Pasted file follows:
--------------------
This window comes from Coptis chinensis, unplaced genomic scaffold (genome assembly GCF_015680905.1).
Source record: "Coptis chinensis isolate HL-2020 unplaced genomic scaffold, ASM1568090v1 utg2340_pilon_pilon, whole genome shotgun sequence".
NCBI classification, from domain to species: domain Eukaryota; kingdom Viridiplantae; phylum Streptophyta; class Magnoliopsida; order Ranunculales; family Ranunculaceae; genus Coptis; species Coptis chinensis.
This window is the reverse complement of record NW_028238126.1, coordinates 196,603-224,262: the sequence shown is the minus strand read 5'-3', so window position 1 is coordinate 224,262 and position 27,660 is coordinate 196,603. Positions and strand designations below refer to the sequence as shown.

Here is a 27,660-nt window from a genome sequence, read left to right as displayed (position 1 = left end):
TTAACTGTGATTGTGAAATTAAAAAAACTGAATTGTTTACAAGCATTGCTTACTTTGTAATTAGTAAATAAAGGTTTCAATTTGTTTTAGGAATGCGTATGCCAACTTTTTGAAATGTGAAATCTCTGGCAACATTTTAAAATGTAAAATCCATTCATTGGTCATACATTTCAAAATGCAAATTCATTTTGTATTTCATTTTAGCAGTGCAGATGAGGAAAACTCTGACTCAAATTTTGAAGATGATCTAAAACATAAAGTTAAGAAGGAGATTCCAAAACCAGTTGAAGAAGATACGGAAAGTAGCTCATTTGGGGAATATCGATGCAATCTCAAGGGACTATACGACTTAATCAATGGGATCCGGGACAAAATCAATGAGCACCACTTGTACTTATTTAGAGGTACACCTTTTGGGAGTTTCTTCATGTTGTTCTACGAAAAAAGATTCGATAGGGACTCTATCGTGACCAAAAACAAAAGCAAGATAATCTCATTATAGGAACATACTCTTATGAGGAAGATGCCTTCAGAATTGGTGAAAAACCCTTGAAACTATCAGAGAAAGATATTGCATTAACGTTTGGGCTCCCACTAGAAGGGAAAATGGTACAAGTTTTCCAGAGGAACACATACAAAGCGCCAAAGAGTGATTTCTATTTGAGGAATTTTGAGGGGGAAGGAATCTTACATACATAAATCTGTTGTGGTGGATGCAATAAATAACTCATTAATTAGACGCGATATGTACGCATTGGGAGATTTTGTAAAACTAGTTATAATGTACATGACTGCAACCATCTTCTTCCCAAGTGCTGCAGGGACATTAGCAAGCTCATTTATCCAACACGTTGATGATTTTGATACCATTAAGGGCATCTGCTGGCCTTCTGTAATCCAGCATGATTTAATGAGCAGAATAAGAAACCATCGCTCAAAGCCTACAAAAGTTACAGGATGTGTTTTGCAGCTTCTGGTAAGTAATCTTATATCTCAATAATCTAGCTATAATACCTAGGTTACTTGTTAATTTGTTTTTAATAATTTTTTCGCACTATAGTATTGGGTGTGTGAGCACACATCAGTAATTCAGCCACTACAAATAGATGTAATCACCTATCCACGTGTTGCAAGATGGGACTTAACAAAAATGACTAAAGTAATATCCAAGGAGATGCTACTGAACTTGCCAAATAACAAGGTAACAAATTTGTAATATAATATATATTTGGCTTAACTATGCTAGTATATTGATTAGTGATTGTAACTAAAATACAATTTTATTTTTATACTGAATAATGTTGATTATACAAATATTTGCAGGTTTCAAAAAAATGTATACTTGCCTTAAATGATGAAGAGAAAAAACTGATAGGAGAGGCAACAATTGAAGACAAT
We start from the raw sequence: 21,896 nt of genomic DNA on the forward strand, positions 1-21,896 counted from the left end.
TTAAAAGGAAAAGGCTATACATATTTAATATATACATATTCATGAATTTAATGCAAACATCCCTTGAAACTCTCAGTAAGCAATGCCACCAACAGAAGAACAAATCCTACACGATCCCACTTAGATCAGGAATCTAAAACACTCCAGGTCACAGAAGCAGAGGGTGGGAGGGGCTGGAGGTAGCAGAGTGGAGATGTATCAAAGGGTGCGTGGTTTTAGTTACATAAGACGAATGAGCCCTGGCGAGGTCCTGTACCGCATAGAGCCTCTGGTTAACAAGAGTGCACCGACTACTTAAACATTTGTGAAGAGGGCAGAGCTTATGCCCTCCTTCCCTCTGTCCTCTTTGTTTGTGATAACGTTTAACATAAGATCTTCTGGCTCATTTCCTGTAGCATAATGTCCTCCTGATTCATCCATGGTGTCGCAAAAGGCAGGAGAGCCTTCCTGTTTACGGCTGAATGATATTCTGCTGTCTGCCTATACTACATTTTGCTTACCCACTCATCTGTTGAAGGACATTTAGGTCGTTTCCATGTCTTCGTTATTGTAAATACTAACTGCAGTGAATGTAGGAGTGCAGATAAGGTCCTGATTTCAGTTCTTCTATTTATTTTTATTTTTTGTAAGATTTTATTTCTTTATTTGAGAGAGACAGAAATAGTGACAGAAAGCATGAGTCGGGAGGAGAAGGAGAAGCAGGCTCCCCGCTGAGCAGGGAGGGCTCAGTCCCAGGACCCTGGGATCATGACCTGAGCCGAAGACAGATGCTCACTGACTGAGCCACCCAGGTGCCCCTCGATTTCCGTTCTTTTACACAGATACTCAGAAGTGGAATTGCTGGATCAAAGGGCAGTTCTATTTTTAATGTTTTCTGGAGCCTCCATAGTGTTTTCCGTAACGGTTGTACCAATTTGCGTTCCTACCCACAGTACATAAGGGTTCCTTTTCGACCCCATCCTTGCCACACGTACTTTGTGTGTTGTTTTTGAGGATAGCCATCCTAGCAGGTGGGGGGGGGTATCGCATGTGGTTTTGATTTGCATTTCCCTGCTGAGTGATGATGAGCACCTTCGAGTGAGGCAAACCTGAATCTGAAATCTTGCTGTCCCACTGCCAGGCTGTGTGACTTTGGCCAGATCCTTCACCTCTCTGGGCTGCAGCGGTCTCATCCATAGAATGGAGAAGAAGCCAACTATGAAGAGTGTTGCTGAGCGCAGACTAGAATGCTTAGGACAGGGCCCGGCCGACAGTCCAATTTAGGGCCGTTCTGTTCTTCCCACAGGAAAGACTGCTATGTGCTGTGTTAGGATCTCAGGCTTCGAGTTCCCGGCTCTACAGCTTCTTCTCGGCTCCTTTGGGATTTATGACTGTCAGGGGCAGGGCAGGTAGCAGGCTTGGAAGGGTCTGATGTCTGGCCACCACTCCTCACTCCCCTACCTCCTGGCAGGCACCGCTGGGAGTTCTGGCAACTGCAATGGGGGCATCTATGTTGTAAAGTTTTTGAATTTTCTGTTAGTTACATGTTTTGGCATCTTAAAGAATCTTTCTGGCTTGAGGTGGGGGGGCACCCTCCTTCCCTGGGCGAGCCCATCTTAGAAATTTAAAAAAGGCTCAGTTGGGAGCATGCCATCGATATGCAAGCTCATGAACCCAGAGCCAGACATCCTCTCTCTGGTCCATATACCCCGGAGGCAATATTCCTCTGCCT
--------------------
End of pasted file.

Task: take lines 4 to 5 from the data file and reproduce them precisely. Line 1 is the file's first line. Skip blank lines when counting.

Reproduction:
This window is the reverse complement of record NW_028238126.1, coordinates 196,603-224,262: the sequence shown is the minus strand read 5'-3', so window position 1 is coordinate 224,262 and position 27,660 is coordinate 196,603. Positions and strand designations below refer to the sequence as shown.

Here is a 27,660-nt window from a genome sequence, read left to right as displayed (position 1 = left end):